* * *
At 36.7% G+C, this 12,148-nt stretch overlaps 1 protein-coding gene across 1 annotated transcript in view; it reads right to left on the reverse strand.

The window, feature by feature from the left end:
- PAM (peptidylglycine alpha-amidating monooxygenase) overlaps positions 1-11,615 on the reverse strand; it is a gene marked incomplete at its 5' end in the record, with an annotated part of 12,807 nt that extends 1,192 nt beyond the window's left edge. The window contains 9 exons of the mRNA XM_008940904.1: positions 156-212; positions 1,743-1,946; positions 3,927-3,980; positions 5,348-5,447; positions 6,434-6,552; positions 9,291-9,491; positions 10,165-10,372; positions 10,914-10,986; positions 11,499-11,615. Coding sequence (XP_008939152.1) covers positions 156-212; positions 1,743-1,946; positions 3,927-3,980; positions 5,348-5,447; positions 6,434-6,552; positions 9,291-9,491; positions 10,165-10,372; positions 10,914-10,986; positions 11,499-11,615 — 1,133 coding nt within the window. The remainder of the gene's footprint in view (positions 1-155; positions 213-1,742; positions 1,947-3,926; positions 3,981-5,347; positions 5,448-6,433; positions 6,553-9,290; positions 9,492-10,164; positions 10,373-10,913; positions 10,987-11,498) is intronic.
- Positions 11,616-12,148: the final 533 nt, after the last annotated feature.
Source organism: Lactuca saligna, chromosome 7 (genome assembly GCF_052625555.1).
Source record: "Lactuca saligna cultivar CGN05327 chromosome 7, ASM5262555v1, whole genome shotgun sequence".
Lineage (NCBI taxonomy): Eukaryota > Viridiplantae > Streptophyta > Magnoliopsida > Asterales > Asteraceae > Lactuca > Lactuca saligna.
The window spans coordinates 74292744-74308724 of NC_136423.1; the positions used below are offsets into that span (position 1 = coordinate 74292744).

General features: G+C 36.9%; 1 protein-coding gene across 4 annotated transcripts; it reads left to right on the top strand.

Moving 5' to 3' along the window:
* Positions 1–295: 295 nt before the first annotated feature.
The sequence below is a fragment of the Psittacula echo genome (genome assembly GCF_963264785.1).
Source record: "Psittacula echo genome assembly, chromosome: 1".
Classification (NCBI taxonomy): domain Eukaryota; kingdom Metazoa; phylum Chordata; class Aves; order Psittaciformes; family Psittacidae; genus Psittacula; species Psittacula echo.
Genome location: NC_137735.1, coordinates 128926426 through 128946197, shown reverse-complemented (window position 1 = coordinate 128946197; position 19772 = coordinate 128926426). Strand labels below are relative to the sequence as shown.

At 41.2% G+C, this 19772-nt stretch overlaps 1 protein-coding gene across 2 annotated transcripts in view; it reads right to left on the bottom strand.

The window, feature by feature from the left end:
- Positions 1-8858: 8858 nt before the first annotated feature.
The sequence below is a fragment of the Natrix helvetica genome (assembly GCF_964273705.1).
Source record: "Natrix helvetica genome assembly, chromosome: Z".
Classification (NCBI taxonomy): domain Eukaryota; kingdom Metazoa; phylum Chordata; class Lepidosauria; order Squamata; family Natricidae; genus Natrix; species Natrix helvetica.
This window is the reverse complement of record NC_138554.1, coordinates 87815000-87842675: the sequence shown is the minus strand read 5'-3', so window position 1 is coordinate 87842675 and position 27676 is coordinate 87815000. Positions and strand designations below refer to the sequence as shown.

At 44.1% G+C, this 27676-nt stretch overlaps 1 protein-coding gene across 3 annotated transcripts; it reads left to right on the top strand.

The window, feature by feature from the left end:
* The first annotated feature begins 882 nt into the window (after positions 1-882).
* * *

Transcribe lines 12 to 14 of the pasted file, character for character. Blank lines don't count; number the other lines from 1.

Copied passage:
The sequence below is a fragment of the Psittacula echo genome (genome assembly GCF_963264785.1).
Source record: "Psittacula echo genome assembly, chromosome: 1".
Classification (NCBI taxonomy): domain Eukaryota; kingdom Metazoa; phylum Chordata; class Aves; order Psittaciformes; family Psittacidae; genus Psittacula; species Psittacula echo.